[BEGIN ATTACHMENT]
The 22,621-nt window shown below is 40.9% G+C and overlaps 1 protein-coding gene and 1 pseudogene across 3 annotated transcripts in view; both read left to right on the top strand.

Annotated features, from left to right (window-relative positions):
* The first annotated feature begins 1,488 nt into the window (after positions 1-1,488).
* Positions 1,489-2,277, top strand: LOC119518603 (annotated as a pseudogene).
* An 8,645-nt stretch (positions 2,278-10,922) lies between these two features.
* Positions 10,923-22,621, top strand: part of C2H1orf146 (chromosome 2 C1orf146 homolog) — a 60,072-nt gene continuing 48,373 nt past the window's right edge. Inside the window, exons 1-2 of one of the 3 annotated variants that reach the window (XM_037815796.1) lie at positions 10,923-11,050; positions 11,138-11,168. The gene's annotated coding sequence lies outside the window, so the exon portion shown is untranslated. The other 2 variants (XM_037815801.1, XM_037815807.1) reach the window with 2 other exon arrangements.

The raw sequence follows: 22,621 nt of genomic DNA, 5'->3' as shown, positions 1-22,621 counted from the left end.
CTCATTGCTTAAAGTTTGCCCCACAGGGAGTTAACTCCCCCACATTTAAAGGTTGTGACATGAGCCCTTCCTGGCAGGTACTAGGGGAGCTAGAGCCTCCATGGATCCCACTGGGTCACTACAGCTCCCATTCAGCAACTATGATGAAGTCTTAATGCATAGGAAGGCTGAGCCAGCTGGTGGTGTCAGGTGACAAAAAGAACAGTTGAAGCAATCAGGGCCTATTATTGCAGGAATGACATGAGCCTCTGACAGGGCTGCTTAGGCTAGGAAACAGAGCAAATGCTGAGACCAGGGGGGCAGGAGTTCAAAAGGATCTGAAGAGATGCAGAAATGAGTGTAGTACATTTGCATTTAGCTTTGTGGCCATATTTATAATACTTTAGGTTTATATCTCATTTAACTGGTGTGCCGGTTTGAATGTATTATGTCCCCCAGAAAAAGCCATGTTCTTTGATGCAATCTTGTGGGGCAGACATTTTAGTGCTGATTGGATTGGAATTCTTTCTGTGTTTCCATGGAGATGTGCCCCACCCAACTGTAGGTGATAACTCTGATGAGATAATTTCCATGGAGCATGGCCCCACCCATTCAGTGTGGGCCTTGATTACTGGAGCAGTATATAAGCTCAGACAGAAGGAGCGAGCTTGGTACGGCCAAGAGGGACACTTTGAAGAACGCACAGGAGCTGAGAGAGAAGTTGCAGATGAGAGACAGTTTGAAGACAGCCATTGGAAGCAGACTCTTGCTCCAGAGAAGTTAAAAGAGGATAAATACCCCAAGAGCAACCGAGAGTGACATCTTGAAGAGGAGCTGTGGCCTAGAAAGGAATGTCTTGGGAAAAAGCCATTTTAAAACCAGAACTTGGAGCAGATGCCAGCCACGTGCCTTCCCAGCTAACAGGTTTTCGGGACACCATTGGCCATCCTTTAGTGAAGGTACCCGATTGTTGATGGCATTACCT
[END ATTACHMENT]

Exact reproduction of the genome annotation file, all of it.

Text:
The 22,621-nt window shown below is 40.9% G+C and overlaps 1 protein-coding gene and 1 pseudogene across 3 annotated transcripts in view; both read left to right on the top strand.

Annotated features, from left to right (window-relative positions):
* The first annotated feature begins 1,488 nt into the window (after positions 1-1,488).
* Positions 1,489-2,277, top strand: LOC119518603 (annotated as a pseudogene).
* An 8,645-nt stretch (positions 2,278-10,922) lies between these two features.
* Positions 10,923-22,621, top strand: part of C2H1orf146 (chromosome 2 C1orf146 homolog) — a 60,072-nt gene continuing 48,373 nt past the window's right edge. Inside the window, exons 1-2 of one of the 3 annotated variants that reach the window (XM_037815796.1) lie at positions 10,923-11,050; positions 11,138-11,168. The gene's annotated coding sequence lies outside the window, so the exon portion shown is untranslated. The other 2 variants (XM_037815801.1, XM_037815807.1) reach the window with 2 other exon arrangements.

The raw sequence follows: 22,621 nt of genomic DNA, 5'->3' as shown, positions 1-22,621 counted from the left end.
CTCATTGCTTAAAGTTTGCCCCACAGGGAGTTAACTCCCCCACATTTAAAGGTTGTGACATGAGCCCTTCCTGGCAGGTACTAGGGGAGCTAGAGCCTCCATGGATCCCACTGGGTCACTACAGCTCCCATTCAGCAACTATGATGAAGTCTTAATGCATAGGAAGGCTGAGCCAGCTGGTGGTGTCAGGTGACAAAAAGAACAGTTGAAGCAATCAGGGCCTATTATTGCAGGAATGACATGAGCCTCTGACAGGGCTGCTTAGGCTAGGAAACAGAGCAAATGCTGAGACCAGGGGGGCAGGAGTTCAAAAGGATCTGAAGAGATGCAGAAATGAGTGTAGTACATTTGCATTTAGCTTTGTGGCCATATTTATAATACTTTAGGTTTATATCTCATTTAACTGGTGTGCCGGTTTGAATGTATTATGTCCCCCAGAAAAAGCCATGTTCTTTGATGCAATCTTGTGGGGCAGACATTTTAGTGCTGATTGGATTGGAATTCTTTCTGTGTTTCCATGGAGATGTGCCCCACCCAACTGTAGGTGATAACTCTGATGAGATAATTTCCATGGAGCATGGCCCCACCCATTCAGTGTGGGCCTTGATTACTGGAGCAGTATATAAGCTCAGACAGAAGGAGCGAGCTTGGTACGGCCAAGAGGGACACTTTGAAGAACGCACAGGAGCTGAGAGAGAAGTTGCAGATGAGAGACAGTTTGAAGACAGCCATTGGAAGCAGACTCTTGCTCCAGAGAAGTTAAAAGAGGATAAATACCCCAAGAGCAACCGAGAGTGACATCTTGAAGAGGAGCTGTGGCCTAGAAAGGAATGTCTTGGGAAAAAGCCATTTTAAAACCAGAACTTGGAGCAGATGCCAGCCACGTGCCTTCCCAGCTAACAGGTTTTCGGGACACCATTGGCCATCCTTTAGTGAAGGTACCCGATTGTTGATGGCATTACCT